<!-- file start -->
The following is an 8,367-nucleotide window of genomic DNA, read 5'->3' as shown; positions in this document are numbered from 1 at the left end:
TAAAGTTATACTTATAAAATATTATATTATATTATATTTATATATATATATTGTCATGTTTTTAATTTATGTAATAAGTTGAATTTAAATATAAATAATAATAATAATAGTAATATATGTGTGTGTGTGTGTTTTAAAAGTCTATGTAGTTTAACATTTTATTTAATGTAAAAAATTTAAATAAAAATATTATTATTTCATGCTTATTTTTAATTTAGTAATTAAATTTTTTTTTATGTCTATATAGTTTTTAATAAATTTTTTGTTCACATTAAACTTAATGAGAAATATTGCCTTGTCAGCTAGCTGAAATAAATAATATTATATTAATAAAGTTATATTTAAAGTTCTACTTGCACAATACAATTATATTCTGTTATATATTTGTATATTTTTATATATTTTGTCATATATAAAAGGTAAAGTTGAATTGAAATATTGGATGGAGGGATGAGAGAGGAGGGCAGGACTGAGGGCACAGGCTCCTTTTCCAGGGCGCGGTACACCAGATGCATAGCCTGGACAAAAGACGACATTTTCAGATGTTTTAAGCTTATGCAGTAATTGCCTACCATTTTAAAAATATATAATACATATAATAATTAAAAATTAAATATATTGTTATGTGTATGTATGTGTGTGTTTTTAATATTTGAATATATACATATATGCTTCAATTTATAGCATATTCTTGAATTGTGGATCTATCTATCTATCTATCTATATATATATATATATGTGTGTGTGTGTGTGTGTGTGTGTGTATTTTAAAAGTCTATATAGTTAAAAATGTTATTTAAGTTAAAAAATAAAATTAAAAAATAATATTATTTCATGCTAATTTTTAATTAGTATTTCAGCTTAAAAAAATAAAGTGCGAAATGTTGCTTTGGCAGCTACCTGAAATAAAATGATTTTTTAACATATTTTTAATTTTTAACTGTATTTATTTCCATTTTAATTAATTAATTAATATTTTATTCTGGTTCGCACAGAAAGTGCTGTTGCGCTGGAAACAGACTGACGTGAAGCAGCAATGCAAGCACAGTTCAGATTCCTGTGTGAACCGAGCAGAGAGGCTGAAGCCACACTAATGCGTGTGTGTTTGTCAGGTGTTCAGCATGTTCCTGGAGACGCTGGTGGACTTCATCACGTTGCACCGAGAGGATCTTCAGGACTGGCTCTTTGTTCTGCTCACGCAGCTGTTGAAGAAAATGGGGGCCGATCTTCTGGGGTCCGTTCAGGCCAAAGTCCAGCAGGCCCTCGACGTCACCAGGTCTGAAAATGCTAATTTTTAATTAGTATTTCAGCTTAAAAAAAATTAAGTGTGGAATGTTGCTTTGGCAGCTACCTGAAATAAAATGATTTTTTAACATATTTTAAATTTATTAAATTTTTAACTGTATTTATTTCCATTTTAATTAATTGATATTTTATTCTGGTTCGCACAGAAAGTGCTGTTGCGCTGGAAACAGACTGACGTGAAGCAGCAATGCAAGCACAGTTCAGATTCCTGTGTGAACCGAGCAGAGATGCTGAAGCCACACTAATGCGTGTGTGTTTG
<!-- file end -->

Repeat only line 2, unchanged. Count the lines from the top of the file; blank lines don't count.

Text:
TAAAGTTATACTTATAAAATATTATATTATATTATATTTATATATATATATTGTCATGTTTTTAATTTATGTAATAAGTTGAATTTAAATATAAATAATAATAATAATAGTAATATATGTGTGTGTGTGTGTTTTAAAAGTCTATGTAGTTTAACATTTTATTTAATGTAAAAAATTTAAATAAAAATATTATTATTTCATGCTTATTTTTAATTTAGTAATTAAATTTTTTTTTATGTCTATATAGTTTTTAATAAATTTTTTGTTCACATTAAACTTAATGAGAAATATTGCCTTGTCAGCTAGCTGAAATAAATAATATTATATTAATAAAGTTATATTTAAAGTTCTACTTGCACAATACAATTATATTCTGTTATATATTTGTATATTTTTATATATTTTGTCATATATAAAAGGTAAAGTTGAATTGAAATATTGGATGGAGGGATGAGAGAGGAGGGCAGGACTGAGGGCACAGGCTCCTTTTCCAGGGCGCGGTACACCAGATGCATAGCCTGGACAAAAGACGACATTTTCAGATGTTTTAAGCTTATGCAGTAATTGCCTACCATTTTAAAAATATATAATACATATAATAATTAAAAATTAAATATATTGTTATGTGTATGTATGTGTGTGTTTTTAATATTTGAATATATACATATATGCTTCAATTTATAGCATATTCTTGAATTGTGGATCTATCTATCTATCTATCTATATATATATATATATGTGTGTGTGTGTGTGTGTGTGTGTGTATTTTAAAAGTCTATATAGTTAAAAATGTTATTTAAGTTAAAAAATAAAATTAAAAAATAATATTATTTCATGCTAATTTTTAATTAGTATTTCAGCTTAAAAAAATAAAGTGCGAAATGTTGCTTTGGCAGCTACCTGAAATAAAATGATTTTTTAACATATTTTTAATTTTTAACTGTATTTATTTCCATTTTAATTAATTAATTAATATTTTATTCTGGTTCGCACAGAAAGTGCTGTTGCGCTGGAAACAGACTGACGTGAAGCAGCAATGCAAGCACAGTTCAGATTCCTGTGTGAACCGAGCAGAGAGGCTGAAGCCACACTAATGCGTGTGTGTTTGTCAGGTGTTCAGCATGTTCCTGGAGACGCTGGTGGACTTCATCACGTTGCACCGAGAGGATCTTCAGGACTGGCTCTTTGTTCTGCTCACGCAGCTGTTGAAGAAAATGGGGGCCGATCTTCTGGGGTCCGTTCAGGCCAAAGTCCAGCAGGCCCTCGACGTCACCAGGTCTGAAAATGCTAATTTTTAATTAGTATTTCAGCTTAAAAAAAATTAAGTGTGGAATGTTGCTTTGGCAGCTACCTGAAATAAAATGATTTTTTAACATATTTTAAATTTATTAAATTTTTAACTGTATTTATTTCCATTTTAATTAATTGATATTTTATTCTGGTTCGCACAGAAAGTGCTGTTGCGCTGGAAACAGACTGACGTGAAGCAGCAATGCAAGCACAGTTCAGATTCCTGTGTGAACCGAGCAGAGATGCTGAAGCCACACTAATGCGTGTGTGTTTG